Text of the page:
Searching over 5,500,000 cases.

Buy This Entire Record For $7.95

Download the entire decision to receive the complete text, official citation,
docket number, dissents and concurrences, and footnotes for this case.

Learn more about what you receive with purchase of this case.

McCoy v. Kelso

United States District Court, E.D. California

February 5, 2015

J. CLARK KELSO, Receiver, et al., Defendants.


RALPH R. BEISTLINE, District Judge.

Joseph Raymond McCoy, a state prisoner appearing pro se and in forma pauperis, filed a Complaint under 42 U.S.C. § 1983 against several officials of the California Department of Corrections and Rehabilitation.[1] McCoy is incarcerated at the California Substance Abuse Treatment Facility-Corcoran.


This Court is required to screen complaints brought by prisoners seeking relief against a governmental entity or officer or employee of a governmental entity.[2] This Court must dismiss a complaint or portion thereof if the prisoner has raised claims that are legally "frivolous or malicious, " that "fails to state a claim on which relief may be granted, " or that "seeks monetary relief against a defendant who is immune from such relief."[3] Likewise, a prisoner must exhaust all administrative remedies as may be available, [4] irrespective of whether those administrative remedies provide for monetary relief.[5]

In determining whether a complaint states a claim, the Court looks to the pleading standard under Federal Rule of Civil Procedure 8(a). Under Rule 8(a), a complaint must contain "a short and plain statement of the claim showing that the pleader is entitled to relief."[6] "[T]he pleading standard Rule 8 announces does not require detailed factual allegations, ' but it demands more than an unadorned, the-defendant-unlawfully-harmed-me accusation."[7] Failure to state a claim under § 1915A incorporates the familiar standard applied in Federal Rule of Civil Procedure 12(b)(6), including the rule that complaints filed by pro se prisoners are to be liberally construed, affording the prisoner the benefit of any doubt, and dismissal should be granted only where it appears beyond doubt that the plaintiff can plead no facts in support of his claim that would entitle him or her to relief.[8]

This requires the presentation of factual allegations sufficient to state a plausible claim for relief.[9] "[A] complaint [that] pleads facts that are merely consistent with' a defendant's liability... stops short of the line between possibility and plausibility of entitlement to relief.'"[10] Further, although a court must accept as true all factual allegations contained in a complaint, a court need not accept a plaintiff's legal conclusions as true.[11] "Threadbare recitals of the elements of a cause of action, supported by mere conclusory statements, do not suffice."[12]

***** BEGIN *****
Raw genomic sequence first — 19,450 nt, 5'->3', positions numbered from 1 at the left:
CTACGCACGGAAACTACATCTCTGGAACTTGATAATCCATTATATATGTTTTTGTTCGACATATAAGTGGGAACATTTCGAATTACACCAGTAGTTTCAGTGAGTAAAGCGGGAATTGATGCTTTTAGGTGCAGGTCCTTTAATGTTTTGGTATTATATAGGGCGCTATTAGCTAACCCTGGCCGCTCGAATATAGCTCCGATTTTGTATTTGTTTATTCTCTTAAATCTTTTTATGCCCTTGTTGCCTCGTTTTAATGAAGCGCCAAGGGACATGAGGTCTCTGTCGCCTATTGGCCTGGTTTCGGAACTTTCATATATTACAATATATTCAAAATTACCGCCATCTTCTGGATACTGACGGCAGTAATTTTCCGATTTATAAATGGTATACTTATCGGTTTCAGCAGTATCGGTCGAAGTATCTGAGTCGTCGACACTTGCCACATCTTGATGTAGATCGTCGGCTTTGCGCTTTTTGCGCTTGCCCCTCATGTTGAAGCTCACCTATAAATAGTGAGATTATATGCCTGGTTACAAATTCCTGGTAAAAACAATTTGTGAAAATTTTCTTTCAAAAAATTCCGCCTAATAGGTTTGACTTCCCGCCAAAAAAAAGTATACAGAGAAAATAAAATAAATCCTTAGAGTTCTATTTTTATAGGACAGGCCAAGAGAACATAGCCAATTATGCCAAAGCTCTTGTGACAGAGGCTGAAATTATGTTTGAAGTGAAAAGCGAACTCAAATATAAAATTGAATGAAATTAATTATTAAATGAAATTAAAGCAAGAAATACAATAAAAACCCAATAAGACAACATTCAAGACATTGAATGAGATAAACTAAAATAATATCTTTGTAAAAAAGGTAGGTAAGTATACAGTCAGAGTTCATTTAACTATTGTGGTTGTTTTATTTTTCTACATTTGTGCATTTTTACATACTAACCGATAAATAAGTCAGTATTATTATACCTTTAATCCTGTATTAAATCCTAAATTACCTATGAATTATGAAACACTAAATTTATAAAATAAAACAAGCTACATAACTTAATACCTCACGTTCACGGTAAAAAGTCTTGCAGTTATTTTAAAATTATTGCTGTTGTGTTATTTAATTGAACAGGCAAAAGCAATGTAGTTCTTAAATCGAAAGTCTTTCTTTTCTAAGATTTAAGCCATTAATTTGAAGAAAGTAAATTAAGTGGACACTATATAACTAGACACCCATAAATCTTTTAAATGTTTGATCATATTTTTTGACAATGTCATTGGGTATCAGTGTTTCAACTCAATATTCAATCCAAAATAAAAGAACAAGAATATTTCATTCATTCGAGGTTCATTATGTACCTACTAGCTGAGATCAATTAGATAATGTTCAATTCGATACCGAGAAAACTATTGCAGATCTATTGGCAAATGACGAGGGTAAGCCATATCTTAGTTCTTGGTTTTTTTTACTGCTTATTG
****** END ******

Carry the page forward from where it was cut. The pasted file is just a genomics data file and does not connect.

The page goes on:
McCoy, describing himself as having been diagnosed as "terminally ill, " alleges that on June 14, 2009, he was transported to the Fresno Community Hospital for treatment of serious complications, i.e., inflamation with the discharge of puss and blood from his right foot with an attendant temperature of 101.9 degrees. After placing his foot in a splint, prescribing oral antibiotics and a wheelchair, McCoy was discharged the following day and returned to prison. On June 23, 2009, McCoy's wheelchair was taken away, substituting crutches. Subsequently, McCoy was denied soft "specialized" footwear, instead being prescribed "ace-wraps." McCoy's Complaint asserts a claim of deliberate indifference to his serious medical needs divided into three sets of "Factual Allegations."

Also interspersed throughout his Complaint are allegations concerning mishandling or improper processing of his internal grievances and inappropriate disciplinary actions. It also appears that McCoy sought relief vis-a-vis his medical indifference claim in a habeas corpus proceeding in the California Superior Court, Kings County.

The Court also notes that in numerous instances McCoy refers to documentation concerning internal grievances and disciplinary actions without attaching copies of the documentation as exhibits to and incorporating them in his Complaint. Finally, nowhere in his Complaint does McCoy specify the relief he requests.


To the extent that McCoy raises the internal prison disciplinary actions their relevance to his deliberate indifference claim is unclear. Furthermore, McCoy's allegations with respect to the disciplinary proceedings to the extent that he alleges a loss of good-time credits do not constitute a viable civil rights claim under § 1983.[13]

Section 1983 suits do not support vicarious liability, a plaintiff must demonstrate that each defendant personally participated in the deprivation of his or her rights.[14] To impose liability on a supervisor, the supervisor's wrongful conduct must be sufficiently causally connected to the constitutional violation.[15] That is, the official must "implement a policy so deficient that the policy itself is a repudiation of constitutional rights and is the moving force of the constitutional violation."[16]

A person deprives another "of a constitutional right, within the meaning of section 1983, if he does an affirmative act, participates in another's affirmative acts, or omits to perform an act which he is legally required to do that causes the deprivation of which [the plaintiff complains]." Johnson v. Duffy, 588 F.2d 740, 743 (9th Cir.1978) ( Johnson ) (emphasis added). The inquiry into causation must be individualized and focus on the duties and responsibilities of each ...

Buy This Entire Record For $7.95

Download the entire decision to receive the complete text, official citation,
docket number, dissents and concurrences, and footnotes for this case.

Learn more about what you receive with purchase of this case.